The rate of antiretroviral (ARV) treatment among young Black men in medical care for HIV has risen in recent years, while the rate of adherence to such treatment has remained flat, the National AIDS Treatment Advocacy Project (NATAP) reports.
Centers for Disease Control and Prevention (CDC) researchers analyzed data from the Medical Monitoring Project on 336 young Black men receiving HIV care between 2009 and 2014 and presented their findings at the 2018 Conference on Retroviruses and Opportunistic Infections (CROI) in Boston.
Fifty-four percent of the study population was living in poverty, 53 percent received Ryan White–funded HIV care, 12 percent experienced homelessness during the previous 12 months, 45 percent reported use of illicit drugs and 20 percent had depression. Eighty-two percent identified as gay or bisexual, and 72 percent reported sex with men during the previous 12 months.
Between 2009 and 2010, 61 percent of the young Black men received ARVs, a figure that increased to 88 percent by the 2013 to 2014 period. During those two periods, the proportion of those prescribed ARVs who reported taking 100 percent of doses during the previous three days was 66 percent and 72 percent, respectively. The difference between these two rates was not statistically significant, meaning that there was effectively no change in the adherence rate.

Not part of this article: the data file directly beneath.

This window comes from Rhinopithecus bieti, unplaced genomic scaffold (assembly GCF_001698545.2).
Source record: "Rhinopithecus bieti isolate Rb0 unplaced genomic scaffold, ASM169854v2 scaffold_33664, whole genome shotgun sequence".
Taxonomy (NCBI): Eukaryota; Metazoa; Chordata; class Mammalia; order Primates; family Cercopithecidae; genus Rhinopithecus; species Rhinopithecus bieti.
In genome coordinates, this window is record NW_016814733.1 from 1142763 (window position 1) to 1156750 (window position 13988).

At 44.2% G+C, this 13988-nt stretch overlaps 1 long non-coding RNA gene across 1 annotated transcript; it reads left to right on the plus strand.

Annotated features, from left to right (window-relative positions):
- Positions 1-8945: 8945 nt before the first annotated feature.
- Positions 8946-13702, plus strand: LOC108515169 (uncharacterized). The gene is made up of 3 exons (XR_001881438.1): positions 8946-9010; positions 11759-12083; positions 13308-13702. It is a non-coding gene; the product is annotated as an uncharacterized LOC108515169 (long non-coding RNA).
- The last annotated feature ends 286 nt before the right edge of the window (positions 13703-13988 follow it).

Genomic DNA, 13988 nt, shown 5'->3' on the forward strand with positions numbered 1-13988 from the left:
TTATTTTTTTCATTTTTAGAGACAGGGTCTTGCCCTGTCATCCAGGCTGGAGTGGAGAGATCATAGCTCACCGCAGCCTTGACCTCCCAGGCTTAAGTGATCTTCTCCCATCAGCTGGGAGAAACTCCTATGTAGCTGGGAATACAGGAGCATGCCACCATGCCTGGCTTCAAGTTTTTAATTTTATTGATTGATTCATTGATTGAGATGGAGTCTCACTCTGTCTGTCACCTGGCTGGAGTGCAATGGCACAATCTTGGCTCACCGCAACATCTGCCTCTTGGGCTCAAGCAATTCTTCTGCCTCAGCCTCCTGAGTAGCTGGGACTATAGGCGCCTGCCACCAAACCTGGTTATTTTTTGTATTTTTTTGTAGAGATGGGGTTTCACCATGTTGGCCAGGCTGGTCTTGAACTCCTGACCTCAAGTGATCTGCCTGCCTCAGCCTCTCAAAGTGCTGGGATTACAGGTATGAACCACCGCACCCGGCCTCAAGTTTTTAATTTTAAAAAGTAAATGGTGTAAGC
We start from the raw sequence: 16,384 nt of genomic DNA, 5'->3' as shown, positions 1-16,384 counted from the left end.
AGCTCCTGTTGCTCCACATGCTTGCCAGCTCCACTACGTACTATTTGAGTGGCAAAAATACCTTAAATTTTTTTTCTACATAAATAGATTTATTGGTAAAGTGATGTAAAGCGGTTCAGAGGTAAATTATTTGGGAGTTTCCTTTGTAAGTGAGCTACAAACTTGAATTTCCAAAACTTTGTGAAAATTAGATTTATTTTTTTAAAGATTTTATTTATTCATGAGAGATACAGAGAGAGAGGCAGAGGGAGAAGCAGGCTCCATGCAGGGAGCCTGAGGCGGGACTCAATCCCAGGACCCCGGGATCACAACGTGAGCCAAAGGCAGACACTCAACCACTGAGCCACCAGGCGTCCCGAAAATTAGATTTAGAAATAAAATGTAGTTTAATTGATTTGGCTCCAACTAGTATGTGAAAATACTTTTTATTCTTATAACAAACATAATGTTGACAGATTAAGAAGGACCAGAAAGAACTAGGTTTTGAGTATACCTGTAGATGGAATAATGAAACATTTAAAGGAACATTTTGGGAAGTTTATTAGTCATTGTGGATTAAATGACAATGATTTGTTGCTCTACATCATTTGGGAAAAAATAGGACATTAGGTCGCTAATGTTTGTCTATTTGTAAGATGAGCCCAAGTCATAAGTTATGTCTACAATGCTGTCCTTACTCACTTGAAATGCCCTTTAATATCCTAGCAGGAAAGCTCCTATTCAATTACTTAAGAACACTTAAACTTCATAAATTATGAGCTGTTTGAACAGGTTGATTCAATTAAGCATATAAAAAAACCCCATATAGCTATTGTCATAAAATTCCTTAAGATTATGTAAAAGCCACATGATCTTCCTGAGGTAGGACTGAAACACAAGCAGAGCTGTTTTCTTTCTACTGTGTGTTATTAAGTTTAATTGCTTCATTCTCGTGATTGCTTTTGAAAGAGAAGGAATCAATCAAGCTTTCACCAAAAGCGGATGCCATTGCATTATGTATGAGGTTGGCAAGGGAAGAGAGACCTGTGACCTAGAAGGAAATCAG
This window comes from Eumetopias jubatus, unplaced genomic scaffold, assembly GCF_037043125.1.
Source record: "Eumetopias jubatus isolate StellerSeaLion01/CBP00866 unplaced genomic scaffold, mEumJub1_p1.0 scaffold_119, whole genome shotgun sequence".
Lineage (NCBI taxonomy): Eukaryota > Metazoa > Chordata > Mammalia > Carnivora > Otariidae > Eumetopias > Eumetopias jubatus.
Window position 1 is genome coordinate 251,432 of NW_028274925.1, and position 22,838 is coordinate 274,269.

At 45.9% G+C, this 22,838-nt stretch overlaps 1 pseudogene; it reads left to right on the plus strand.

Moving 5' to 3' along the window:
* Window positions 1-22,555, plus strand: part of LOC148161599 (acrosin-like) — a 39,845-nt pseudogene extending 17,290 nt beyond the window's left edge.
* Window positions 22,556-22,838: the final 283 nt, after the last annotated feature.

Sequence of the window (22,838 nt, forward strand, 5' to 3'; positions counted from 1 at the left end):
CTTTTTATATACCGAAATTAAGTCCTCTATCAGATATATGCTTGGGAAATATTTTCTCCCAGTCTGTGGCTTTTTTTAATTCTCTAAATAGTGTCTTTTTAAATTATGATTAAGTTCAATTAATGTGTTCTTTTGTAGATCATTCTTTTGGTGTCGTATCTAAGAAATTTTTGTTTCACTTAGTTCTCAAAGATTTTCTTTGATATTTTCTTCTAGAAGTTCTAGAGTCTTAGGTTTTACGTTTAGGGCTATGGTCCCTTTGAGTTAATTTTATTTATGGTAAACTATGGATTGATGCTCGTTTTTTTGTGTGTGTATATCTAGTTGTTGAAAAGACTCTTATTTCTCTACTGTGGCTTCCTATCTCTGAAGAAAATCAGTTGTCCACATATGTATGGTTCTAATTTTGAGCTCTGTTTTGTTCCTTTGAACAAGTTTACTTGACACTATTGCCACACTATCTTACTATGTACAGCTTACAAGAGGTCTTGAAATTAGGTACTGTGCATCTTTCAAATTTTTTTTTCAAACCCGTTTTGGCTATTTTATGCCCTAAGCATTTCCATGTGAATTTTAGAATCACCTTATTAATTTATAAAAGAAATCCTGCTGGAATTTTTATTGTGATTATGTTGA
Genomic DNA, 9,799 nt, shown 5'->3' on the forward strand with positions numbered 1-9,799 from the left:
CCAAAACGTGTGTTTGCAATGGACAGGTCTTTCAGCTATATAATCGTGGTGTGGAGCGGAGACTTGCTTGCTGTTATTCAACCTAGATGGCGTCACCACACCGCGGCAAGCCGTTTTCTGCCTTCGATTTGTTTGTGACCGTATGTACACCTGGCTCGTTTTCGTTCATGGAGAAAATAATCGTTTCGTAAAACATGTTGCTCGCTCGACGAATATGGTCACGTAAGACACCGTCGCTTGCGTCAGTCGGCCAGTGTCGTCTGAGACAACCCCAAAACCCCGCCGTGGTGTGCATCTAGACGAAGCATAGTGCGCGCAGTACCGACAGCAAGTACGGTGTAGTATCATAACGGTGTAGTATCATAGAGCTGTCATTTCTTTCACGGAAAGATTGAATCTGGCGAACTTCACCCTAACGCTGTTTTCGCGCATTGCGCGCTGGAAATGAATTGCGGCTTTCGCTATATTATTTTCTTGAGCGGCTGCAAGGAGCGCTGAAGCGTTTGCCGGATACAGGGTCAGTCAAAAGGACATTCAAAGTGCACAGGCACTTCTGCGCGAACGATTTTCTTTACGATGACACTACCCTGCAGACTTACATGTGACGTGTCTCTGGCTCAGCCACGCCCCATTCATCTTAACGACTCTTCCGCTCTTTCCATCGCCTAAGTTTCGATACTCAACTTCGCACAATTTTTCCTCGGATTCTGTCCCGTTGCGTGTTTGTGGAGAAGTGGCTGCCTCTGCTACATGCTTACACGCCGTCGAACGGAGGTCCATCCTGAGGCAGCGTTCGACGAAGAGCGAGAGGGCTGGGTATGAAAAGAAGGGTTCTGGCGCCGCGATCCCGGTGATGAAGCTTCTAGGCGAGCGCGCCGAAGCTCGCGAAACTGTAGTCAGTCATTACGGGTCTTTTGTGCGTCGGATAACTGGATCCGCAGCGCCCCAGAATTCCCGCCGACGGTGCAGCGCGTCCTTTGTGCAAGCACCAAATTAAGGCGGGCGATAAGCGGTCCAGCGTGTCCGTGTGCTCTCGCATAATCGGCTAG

Among the study group as a whole, 56 percent had a fully suppressed viral load during 2009 to 2010 and 58 percent were virally suppressed during 2013 to 2014. By comparison, the proportion of the national HIV population that was virally suppressed in 2009 and 2013 was a respective 72 percent and 80 percent.
Among the young Black men in the study group, the proportion who had a durably suppressed virus, meaning an undetectable viral load according to all tests conducted during the previous 12 months, was just 25 percent during 2009 to 2010 and 34 percent during 2013 to 2014. The difference between these figures was not statistically significant.
A respective 52.3 percent and 66.8 percent of the study group living below and above the poverty level were virally suppressed, as were 52 percent of smokers and 64 percent of nonsmokers, 22.5 percent of men who were homeless and 37.5 percent of men who had a home, 28 percent of illicit drug users and 42 percent of non–illicit drug users, and 53.1 percent of men with depression and 77.6 percent of men without depression.
To read the conference abstract, click here.
To read the NATAP report, click here.